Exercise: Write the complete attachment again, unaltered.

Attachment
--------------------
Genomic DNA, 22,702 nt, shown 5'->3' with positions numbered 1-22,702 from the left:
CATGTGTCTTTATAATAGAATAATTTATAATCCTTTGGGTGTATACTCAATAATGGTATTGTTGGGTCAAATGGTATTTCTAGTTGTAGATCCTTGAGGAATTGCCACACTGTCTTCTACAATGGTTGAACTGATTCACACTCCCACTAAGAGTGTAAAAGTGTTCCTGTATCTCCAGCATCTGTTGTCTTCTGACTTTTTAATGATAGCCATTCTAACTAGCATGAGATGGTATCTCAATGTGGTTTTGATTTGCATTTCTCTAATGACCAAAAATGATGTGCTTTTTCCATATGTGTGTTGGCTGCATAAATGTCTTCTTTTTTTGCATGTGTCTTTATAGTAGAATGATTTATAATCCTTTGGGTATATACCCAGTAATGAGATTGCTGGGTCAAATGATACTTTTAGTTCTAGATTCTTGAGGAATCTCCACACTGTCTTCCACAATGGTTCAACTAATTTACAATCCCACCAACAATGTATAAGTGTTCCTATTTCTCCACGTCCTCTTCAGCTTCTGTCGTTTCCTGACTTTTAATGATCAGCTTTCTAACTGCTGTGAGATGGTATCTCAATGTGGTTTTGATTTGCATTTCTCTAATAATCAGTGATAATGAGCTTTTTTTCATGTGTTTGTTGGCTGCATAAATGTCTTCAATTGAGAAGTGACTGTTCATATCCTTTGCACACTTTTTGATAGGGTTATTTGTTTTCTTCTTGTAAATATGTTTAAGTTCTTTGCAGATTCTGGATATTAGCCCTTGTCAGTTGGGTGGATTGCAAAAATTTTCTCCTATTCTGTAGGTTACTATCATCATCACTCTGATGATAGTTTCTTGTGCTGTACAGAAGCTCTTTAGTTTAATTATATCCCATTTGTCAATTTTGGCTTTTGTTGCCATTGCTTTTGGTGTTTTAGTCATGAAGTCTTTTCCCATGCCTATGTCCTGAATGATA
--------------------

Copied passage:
Genomic DNA, 22,702 nt, shown 5'->3' with positions numbered 1-22,702 from the left:
CATGTGTCTTTATAATAGAATAATTTATAATCCTTTGGGTGTATACTCAATAATGGTATTGTTGGGTCAAATGGTATTTCTAGTTGTAGATCCTTGAGGAATTGCCACACTGTCTTCTACAATGGTTGAACTGATTCACACTCCCACTAAGAGTGTAAAAGTGTTCCTGTATCTCCAGCATCTGTTGTCTTCTGACTTTTTAATGATAGCCATTCTAACTAGCATGAGATGGTATCTCAATGTGGTTTTGATTTGCATTTCTCTAATGACCAAAAATGATGTGCTTTTTCCATATGTGTGTTGGCTGCATAAATGTCTTCTTTTTTTGCATGTGTCTTTATAGTAGAATGATTTATAATCCTTTGGGTATATACCCAGTAATGAGATTGCTGGGTCAAATGATACTTTTAGTTCTAGATTCTTGAGGAATCTCCACACTGTCTTCCACAATGGTTCAACTAATTTACAATCCCACCAACAATGTATAAGTGTTCCTATTTCTCCACGTCCTCTTCAGCTTCTGTCGTTTCCTGACTTTTAATGATCAGCTTTCTAACTGCTGTGAGATGGTATCTCAATGTGGTTTTGATTTGCATTTCTCTAATAATCAGTGATAATGAGCTTTTTTTCATGTGTTTGTTGGCTGCATAAATGTCTTCAATTGAGAAGTGACTGTTCATATCCTTTGCACACTTTTTGATAGGGTTATTTGTTTTCTTCTTGTAAATATGTTTAAGTTCTTTGCAGATTCTGGATATTAGCCCTTGTCAGTTGGGTGGATTGCAAAAATTTTCTCCTATTCTGTAGGTTACTATCATCATCACTCTGATGATAGTTTCTTGTGCTGTACAGAAGCTCTTTAGTTTAATTATATCCCATTTGTCAATTTTGGCTTTTGTTGCCATTGCTTTTGGTGTTTTAGTCATGAAGTCTTTTCCCATGCCTATGTCCTGAATGATA